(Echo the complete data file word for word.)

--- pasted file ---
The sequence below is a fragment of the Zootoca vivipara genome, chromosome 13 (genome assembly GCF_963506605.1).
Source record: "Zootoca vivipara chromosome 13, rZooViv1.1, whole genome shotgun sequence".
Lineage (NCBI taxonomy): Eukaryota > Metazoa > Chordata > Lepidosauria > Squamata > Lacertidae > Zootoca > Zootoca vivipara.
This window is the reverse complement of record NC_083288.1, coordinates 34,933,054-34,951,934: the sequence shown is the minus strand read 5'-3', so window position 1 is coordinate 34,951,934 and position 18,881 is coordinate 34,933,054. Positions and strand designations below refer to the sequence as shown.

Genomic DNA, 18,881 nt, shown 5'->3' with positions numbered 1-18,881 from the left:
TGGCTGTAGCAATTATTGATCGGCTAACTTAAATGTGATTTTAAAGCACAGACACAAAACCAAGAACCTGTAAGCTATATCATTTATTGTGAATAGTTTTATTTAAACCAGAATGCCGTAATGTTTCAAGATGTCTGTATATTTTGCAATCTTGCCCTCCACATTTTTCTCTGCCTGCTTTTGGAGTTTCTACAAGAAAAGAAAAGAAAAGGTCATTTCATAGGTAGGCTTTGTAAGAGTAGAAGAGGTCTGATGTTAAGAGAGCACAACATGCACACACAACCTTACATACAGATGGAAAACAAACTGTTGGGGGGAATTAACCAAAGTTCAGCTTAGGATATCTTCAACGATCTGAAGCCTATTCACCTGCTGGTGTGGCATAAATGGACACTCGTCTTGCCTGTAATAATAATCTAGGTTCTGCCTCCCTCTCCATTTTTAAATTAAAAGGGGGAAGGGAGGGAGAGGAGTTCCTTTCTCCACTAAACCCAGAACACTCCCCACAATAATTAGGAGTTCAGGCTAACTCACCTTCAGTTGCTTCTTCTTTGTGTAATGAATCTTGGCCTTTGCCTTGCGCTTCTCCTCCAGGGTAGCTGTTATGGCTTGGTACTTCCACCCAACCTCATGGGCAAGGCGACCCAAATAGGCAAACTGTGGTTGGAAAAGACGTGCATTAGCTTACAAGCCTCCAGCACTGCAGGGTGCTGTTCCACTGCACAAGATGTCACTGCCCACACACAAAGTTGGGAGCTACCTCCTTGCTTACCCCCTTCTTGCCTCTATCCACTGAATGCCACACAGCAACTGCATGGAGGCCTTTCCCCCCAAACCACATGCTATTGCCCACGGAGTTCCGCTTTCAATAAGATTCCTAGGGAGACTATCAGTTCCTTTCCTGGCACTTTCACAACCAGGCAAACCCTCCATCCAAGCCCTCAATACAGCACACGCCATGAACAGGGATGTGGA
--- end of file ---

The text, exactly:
The sequence below is a fragment of the Zootoca vivipara genome, chromosome 13 (genome assembly GCF_963506605.1).
Source record: "Zootoca vivipara chromosome 13, rZooViv1.1, whole genome shotgun sequence".
Lineage (NCBI taxonomy): Eukaryota > Metazoa > Chordata > Lepidosauria > Squamata > Lacertidae > Zootoca > Zootoca vivipara.
This window is the reverse complement of record NC_083288.1, coordinates 34,933,054-34,951,934: the sequence shown is the minus strand read 5'-3', so window position 1 is coordinate 34,951,934 and position 18,881 is coordinate 34,933,054. Positions and strand designations below refer to the sequence as shown.

Genomic DNA, 18,881 nt, shown 5'->3' with positions numbered 1-18,881 from the left:
TGGCTGTAGCAATTATTGATCGGCTAACTTAAATGTGATTTTAAAGCACAGACACAAAACCAAGAACCTGTAAGCTATATCATTTATTGTGAATAGTTTTATTTAAACCAGAATGCCGTAATGTTTCAAGATGTCTGTATATTTTGCAATCTTGCCCTCCACATTTTTCTCTGCCTGCTTTTGGAGTTTCTACAAGAAAAGAAAAGAAAAGGTCATTTCATAGGTAGGCTTTGTAAGAGTAGAAGAGGTCTGATGTTAAGAGAGCACAACATGCACACACAACCTTACATACAGATGGAAAACAAACTGTTGGGGGGAATTAACCAAAGTTCAGCTTAGGATATCTTCAACGATCTGAAGCCTATTCACCTGCTGGTGTGGCATAAATGGACACTCGTCTTGCCTGTAATAATAATCTAGGTTCTGCCTCCCTCTCCATTTTTAAATTAAAAGGGGGAAGGGAGGGAGAGGAGTTCCTTTCTCCACTAAACCCAGAACACTCCCCACAATAATTAGGAGTTCAGGCTAACTCACCTTCAGTTGCTTCTTCTTTGTGTAATGAATCTTGGCCTTTGCCTTGCGCTTCTCCTCCAGGGTAGCTGTTATGGCTTGGTACTTCCACCCAACCTCATGGGCAAGGCGACCCAAATAGGCAAACTGTGGTTGGAAAAGACGTGCATTAGCTTACAAGCCTCCAGCACTGCAGGGTGCTGTTCCACTGCACAAGATGTCACTGCCCACACACAAAGTTGGGAGCTACCTCCTTGCTTACCCCCTTCTTGCCTCTATCCACTGAATGCCACACAGCAACTGCATGGAGGCCTTTCCCCCCAAACCACATGCTATTGCCCACGGAGTTCCGCTTTCAATAAGATTCCTAGGGAGACTATCAGTTCCTTTCCTGGCACTTTCACAACCAGGCAAACCCTCCATCCAAGCCCTCAATACAGCACACGCCATGAACAGGGATGTGGA